What is Freediving?

Freediving can go by several names including skindiving, breath-hold diving, free-diving or snorkeling. Some get into freediving purely for recreational purposes while others may be more interested in the competitive side of things. The simple definition is holding one’s breath while in the water.

Freediving Terminology

Constant Weight Freediving (CWT or CNF): Descending to a maximum depth while following a guideline, can be done with or without fins. When done without fins it is referred to as CNF (Constant No Fins)

Free Immersion (FIM): Free Immersion Apnea or Free Immersion Diving goes by the same principles of CWT, maintaining constant weight, but it allows for the freediver to pull down/up on a rope for assistance.

No Limits Apnea (NLT): Utilizing a weighted sled to descend and an inflatable bag to ascend

Static Apnea (STA): Holding one’s breath while floating or standing on the bottom, typically in a pool.

Dynamic Apnea (DYF or DNF): Breath-holding while swimming horizontal in a pool, with or without fins

Recreational Freediving

Reading the terminology above makes freediving sound like a complicated sport and something that would require extensive training. The beauty of freediving is its simplicity. All you need to get started is a mask and fins. Snorkeling and freediving are easily blended by diving down and taking a closer look at the underwater world. Just like closed-circuit rebreather diving, freediving does not produce bubbles. This creates less disturbance and can allow for closer encounters with marine life.

Safety While Freediving

Freediving can be a very safe and fun sport but it is important to follow some guidelines.

  1. Buddying

Finding the right buddy is extremely important. You want to find a buddy with similar freediving abilities. If your buddy’s limits are less than yours this should be taken into account when planning your dive.

  1. Know the conditions of where you are going freediving.

Is there any current? What is the visibility? How deep is the bottom? Some of these things may change on a daily basis so before you enter the water figure out the conditions to help you make your plan.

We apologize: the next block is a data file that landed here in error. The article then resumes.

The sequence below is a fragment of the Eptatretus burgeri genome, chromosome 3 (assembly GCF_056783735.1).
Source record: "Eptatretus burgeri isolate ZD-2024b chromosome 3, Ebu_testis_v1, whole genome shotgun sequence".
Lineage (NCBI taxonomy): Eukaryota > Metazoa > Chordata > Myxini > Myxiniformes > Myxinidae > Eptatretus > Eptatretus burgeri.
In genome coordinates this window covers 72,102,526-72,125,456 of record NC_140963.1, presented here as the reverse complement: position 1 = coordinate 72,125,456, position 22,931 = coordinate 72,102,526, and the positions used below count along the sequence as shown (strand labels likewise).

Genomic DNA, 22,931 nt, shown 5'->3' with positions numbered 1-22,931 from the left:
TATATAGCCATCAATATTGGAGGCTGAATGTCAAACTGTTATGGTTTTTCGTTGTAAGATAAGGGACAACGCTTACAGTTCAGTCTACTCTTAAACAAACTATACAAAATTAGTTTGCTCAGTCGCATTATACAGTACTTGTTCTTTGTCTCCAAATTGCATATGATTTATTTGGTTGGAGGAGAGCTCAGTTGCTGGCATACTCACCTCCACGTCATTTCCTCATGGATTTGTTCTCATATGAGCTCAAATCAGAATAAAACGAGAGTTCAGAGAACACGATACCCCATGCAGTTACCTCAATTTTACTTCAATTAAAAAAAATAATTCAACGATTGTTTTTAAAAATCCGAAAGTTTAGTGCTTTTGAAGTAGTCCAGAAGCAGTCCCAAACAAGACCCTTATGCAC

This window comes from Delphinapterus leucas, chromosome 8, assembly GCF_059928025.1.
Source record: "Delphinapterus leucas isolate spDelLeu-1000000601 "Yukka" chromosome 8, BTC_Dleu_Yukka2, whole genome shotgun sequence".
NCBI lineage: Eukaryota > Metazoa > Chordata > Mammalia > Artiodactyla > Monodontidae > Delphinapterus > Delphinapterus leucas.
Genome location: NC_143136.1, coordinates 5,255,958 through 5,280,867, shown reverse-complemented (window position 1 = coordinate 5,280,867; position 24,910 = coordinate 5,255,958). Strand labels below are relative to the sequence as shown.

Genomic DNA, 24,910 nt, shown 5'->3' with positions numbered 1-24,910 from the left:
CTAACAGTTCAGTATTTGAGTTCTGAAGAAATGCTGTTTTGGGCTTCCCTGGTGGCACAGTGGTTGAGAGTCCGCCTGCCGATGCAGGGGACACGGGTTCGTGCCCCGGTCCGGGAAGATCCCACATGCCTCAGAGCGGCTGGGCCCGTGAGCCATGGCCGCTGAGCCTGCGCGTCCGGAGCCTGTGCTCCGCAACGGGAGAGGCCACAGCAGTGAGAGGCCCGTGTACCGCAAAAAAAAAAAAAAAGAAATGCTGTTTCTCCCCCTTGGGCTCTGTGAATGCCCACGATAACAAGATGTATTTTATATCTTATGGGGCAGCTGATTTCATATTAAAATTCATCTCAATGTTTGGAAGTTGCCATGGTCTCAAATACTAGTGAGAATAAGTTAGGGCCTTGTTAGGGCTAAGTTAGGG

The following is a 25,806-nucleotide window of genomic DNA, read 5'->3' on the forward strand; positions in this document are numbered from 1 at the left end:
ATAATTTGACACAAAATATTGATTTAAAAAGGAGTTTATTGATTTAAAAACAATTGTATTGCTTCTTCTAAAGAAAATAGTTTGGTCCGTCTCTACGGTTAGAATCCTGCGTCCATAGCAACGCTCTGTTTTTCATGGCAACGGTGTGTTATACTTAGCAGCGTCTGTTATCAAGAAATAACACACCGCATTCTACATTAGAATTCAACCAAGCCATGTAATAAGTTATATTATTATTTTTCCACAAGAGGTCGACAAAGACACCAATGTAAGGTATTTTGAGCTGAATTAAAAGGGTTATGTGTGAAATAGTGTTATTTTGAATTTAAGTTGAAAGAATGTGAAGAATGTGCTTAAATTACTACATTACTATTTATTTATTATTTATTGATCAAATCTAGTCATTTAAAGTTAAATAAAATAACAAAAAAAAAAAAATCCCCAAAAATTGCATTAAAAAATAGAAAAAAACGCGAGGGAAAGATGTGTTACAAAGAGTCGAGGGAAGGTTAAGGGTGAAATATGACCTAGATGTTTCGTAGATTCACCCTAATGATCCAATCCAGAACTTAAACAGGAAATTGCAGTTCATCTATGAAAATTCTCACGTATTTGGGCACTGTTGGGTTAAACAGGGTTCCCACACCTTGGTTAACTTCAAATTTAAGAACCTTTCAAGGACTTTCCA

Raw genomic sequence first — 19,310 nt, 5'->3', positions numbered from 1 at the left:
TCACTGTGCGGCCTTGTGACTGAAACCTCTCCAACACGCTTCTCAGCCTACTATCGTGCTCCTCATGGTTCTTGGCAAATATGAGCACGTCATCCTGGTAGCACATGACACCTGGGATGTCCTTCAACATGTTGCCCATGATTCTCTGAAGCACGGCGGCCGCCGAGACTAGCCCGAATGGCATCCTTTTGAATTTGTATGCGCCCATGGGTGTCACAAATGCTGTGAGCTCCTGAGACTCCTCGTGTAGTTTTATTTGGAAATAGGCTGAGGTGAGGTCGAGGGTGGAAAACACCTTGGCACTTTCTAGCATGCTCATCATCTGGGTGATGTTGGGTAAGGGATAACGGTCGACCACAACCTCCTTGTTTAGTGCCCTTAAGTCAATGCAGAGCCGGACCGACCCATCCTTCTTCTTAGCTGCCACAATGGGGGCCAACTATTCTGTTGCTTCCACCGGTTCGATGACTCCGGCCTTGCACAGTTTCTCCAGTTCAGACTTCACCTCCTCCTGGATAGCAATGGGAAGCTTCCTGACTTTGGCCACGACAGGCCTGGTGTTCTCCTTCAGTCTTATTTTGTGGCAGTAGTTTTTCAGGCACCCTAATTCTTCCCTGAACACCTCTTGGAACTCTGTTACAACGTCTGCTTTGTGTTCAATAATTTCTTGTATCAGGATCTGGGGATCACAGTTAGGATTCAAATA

1. Plan Your Dive. Dive Your Plan

If you are already a certified scuba diver, you may have heard this from your instructor when getting certified. Just like scuba diving, free divers should make a plan before getting in. Figure out what the conditions are before entering. How will this affect your plan? If you are going for a depth dive discuss the plan beforehand, how deep are they going, what depth will you meet your buddy.

  1. Use a Freediving Buoy and Line

Freediving buoys serve multiple purposes. They serve as a safe place to rest in between dives, somewhere to store equipment and serve as a marker to alert boats there are divers in the area. Freediving lines serve as safety purpose as well. If the underwater visibility is poor it can serve as a guideline back to the surface. If your buddy on the surface can’t maintain eye contact due to poor visibility they can feel vibrations or tugging through the line as you pull yourself down or up.

  1. Take a Freediving Course

While freediving does not require any certification, it is a good idea to get proper training. Freediving certifications teach you how to train and dive safely and also teach you how to be a good dive buddy. IANTD, PADI, SSI, RAID all offer courses ranging from “Basic Freediver” to Master Freediver.

If you are just venturing in to the world of freediving, remember to be safe, always dive with a buddy and if a course is being offered locally we strongly encourage you to sign up for it.